WASHINGTON – President Bush’s pick to take over leadership of the Federal Emergency Management Agency has strong Maryland ties — he has been administrator of the U.S. Fire Administration in Emmitsburg for almost four years.
In addition to his new position, R. David Paulison continues to serve as head of the administration, a division of FEMA, which has approximately 200 regular employees and is headquartered about 70 miles north of Washington on the Pennsylvania border.
The U.S. Fire Administration is home to the National Fire Academy and the Emergency Management Institute, both of which provide advanced training for high-level leaders involved in emergency responses nationwide.
The Emergency Management Institute trains mayors, police chiefs, fire chiefs and other key leaders from about 50 communities each year, said Tom Olshanski, spokesman for the administration. The training includes time for the leaders to work together on strategic plans for major disasters that may happen in their jurisdiction.
Through all of its programs “the U.S. Fire Administration has trained about a million first responders since 9-11,” Olshanski said.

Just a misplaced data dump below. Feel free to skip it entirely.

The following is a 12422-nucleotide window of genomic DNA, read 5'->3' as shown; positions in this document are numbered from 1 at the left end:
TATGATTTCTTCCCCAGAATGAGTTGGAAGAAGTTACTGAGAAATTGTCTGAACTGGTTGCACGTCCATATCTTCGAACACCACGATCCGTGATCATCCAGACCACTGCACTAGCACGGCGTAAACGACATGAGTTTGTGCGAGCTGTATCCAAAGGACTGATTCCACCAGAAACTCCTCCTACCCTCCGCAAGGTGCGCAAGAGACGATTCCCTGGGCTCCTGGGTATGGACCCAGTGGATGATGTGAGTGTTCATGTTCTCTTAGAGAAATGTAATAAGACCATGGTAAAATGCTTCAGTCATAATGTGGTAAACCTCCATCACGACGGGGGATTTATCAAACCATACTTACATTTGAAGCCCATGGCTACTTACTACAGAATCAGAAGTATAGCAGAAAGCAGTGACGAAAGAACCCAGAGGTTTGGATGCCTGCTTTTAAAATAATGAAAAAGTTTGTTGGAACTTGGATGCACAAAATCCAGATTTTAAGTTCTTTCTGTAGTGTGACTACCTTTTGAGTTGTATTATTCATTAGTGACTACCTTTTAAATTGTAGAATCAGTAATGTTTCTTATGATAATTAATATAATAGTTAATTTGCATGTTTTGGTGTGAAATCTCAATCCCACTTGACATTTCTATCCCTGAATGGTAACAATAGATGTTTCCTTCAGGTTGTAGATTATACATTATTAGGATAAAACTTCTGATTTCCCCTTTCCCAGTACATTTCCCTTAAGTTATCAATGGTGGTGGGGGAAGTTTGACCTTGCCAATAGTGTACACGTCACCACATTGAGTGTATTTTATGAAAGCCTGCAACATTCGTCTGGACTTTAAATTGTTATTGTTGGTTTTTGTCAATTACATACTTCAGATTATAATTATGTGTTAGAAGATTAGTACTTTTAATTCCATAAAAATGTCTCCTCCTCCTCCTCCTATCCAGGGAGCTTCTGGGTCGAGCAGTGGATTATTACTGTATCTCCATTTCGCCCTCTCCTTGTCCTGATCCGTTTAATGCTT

While the administration primarily focuses on training American emergency workers, it also shares strategies with leaders from countries like India, Japan and Turkey, Olshanski said.
In spite of widespread criticism for the president in the aftermath of Katrina, many leaders say they approve of Paulison’s appointment.
“The appointment of R. David Paulison to replace Michael Brown is great news for America and the victims of Hurricane Katrina,” said Sen. Barbara Mikulski, D-Md., in a written statement released Monday. “President Bush is to be applauded for selecting a highly qualified and experienced emergency management official.”
Before being appointed administrator of the U.S. Fire Administration, Paulison had a distinguished 30-year career with the Miami-Dade Fire Rescue Department in his native Florida.
He began as a rescue firefighter in 1971 and moved up through the ranks to be fire chief with responsibility for almost 2,000 employees and a budget of over $200 million.
Neither Paulison nor his FEMA staff could be reached for comment.